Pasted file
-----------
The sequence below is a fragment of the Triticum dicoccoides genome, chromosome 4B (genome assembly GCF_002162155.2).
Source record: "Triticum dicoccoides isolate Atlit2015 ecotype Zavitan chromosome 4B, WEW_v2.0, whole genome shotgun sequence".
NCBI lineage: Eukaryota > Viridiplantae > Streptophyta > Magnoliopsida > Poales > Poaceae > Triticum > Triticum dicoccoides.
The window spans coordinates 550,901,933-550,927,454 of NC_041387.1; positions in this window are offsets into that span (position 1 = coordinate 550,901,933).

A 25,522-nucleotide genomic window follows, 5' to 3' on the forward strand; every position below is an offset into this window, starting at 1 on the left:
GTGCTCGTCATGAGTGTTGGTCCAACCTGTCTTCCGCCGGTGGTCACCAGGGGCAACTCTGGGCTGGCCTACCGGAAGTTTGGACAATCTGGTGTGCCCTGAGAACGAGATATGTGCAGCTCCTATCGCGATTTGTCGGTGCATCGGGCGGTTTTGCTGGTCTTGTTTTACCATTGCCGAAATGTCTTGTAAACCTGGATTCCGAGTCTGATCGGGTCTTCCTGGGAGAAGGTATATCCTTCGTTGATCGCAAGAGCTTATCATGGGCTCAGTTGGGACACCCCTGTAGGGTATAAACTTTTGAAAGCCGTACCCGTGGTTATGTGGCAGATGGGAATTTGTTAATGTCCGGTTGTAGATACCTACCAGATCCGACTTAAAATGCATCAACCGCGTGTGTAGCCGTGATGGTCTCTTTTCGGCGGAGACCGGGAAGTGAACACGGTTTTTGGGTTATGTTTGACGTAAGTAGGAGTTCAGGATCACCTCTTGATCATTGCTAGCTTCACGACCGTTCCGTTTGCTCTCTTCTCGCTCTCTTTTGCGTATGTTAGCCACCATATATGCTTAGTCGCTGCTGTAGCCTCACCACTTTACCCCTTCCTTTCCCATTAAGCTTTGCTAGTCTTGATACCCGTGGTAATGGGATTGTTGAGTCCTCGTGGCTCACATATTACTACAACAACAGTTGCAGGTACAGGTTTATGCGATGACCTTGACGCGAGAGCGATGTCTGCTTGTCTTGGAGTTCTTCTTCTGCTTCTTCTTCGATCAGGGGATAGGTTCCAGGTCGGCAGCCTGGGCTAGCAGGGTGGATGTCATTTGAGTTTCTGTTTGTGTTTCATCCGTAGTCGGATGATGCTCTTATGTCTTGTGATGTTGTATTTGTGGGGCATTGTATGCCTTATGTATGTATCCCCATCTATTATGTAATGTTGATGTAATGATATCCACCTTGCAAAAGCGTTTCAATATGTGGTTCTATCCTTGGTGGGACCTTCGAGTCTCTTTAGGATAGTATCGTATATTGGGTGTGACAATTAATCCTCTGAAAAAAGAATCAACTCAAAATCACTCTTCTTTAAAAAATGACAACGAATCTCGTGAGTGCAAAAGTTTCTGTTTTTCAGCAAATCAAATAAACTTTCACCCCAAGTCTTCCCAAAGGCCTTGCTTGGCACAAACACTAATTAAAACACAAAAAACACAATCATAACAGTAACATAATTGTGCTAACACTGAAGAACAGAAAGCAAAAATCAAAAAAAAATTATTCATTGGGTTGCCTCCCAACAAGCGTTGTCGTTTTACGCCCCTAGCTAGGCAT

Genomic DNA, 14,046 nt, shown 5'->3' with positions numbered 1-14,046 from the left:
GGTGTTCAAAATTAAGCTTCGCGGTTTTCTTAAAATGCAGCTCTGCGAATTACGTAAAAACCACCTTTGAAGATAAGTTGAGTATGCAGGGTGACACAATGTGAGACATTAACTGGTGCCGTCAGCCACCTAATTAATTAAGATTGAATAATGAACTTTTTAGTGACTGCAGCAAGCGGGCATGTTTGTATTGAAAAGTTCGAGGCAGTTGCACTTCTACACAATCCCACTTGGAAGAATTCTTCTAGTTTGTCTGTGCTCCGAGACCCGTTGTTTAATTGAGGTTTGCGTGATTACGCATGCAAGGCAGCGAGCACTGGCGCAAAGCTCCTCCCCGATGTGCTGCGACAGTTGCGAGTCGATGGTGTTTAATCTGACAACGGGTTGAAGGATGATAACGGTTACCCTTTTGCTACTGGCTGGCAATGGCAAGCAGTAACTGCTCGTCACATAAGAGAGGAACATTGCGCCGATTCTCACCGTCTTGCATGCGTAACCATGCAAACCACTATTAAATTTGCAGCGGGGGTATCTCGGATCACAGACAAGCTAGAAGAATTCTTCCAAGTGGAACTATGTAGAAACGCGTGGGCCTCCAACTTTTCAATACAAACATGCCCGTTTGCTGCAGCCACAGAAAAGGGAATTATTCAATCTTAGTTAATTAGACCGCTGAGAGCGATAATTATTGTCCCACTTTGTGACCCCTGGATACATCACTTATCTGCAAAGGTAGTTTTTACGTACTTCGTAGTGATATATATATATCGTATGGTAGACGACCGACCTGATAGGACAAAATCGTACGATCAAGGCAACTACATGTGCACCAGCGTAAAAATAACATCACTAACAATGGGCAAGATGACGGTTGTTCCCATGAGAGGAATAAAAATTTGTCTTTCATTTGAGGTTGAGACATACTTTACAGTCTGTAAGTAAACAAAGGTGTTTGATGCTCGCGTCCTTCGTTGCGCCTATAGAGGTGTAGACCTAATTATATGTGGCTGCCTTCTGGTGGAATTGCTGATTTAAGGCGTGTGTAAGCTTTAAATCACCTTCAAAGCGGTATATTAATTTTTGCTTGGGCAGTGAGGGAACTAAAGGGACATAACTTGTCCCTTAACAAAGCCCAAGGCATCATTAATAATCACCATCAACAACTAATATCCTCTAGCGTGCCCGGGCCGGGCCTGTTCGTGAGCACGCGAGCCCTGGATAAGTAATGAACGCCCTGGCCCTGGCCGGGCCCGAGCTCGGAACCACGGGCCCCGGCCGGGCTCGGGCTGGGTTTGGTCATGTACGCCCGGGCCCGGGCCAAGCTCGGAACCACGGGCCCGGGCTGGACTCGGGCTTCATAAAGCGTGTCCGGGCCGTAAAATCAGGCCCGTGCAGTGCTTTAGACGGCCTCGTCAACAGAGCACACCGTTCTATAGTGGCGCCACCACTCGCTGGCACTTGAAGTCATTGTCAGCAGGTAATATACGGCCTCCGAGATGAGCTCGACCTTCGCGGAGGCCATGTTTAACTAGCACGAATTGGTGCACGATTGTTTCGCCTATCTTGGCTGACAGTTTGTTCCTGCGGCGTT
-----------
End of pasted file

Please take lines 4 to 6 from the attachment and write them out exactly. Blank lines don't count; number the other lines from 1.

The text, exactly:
The window spans coordinates 550,901,933-550,927,454 of NC_041387.1; positions in this window are offsets into that span (position 1 = coordinate 550,901,933).

A 25,522-nucleotide genomic window follows, 5' to 3' on the forward strand; every position below is an offset into this window, starting at 1 on the left:
GTGCTCGTCATGAGTGTTGGTCCAACCTGTCTTCCGCCGGTGGTCACCAGGGGCAACTCTGGGCTGGCCTACCGGAAGTTTGGACAATCTGGTGTGCCCTGAGAACGAGATATGTGCAGCTCCTATCGCGATTTGTCGGTGCATCGGGCGGTTTTGCTGGTCTTGTTTTACCATTGCCGAAATGTCTTGTAAACCTGGATTCCGAGTCTGATCGGGTCTTCCTGGGAGAAGGTATATCCTTCGTTGATCGCAAGAGCTTATCATGGGCTCAGTTGGGACACCCCTGTAGGGTATAAACTTTTGAAAGCCGTACCCGTGGTTATGTGGCAGATGGGAATTTGTTAATGTCCGGTTGTAGATACCTACCAGATCCGACTTAAAATGCATCAACCGCGTGTGTAGCCGTGATGGTCTCTTTTCGGCGGAGACCGGGAAGTGAACACGGTTTTTGGGTTATGTTTGACGTAAGTAGGAGTTCAGGATCACCTCTTGATCATTGCTAGCTTCACGACCGTTCCGTTTGCTCTCTTCTCGCTCTCTTTTGCGTATGTTAGCCACCATATATGCTTAGTCGCTGCTGTAGCCTCACCACTTTACCCCTTCCTTTCCCATTAAGCTTTGCTAGTCTTGATACCCGTGGTAATGGGATTGTTGAGTCCTCGTGGCTCACATATTACTACAACAACAGTTGCAGGTACAGGTTTATGCGATGACCTTGACGCGAGAGCGATGTCTGCTTGTCTTGGAGTTCTTCTTCTGCTTCTTCTTCGATCAGGGGATAGGTTCCAGGTCGGCAGCCTGGGCTAGCAGGGTGGATGTCATTTGAGTTTCTGTTTGTGTTTCATCCGTAGTCGGATGATGCTCTTATGTCTTGTGATGTTGTATTTGTGGGGCATTGTATGCCTTATGTATGTATCCCCATCTATTATGTAATGTTGATGTAATGATATCCACCTTGCAAAAGCGTTTCAATATGTGGTTCTATCCTTGGTGGGACCTTCGAGTCTCTTTAGGATAGTATCGTATATTGGGTGTGACAATTAATCCTCTGAAAAAAGAATCAACTCAAAATCACTCTTCTTTAAAAAATGACAACGAATCTCGTGAGTGCAAAAGTTTCTGTTTTTCAGCAAATCAAATAAACTTTCACCCCAAGTCTTCCCAAAGGCCTTGCTTGGCACAAACACTAATTAAAACACAAAAAACACAATCATAACAGTAACATAATTGTGCTAACACTGAAGAACAGAAAGCAAAAATCAAAAAAAAATTATTCATTGGGTTGCCTCCCAACAAGCGTTGTCGTTTTACGCCCCTAGCTAGGCAT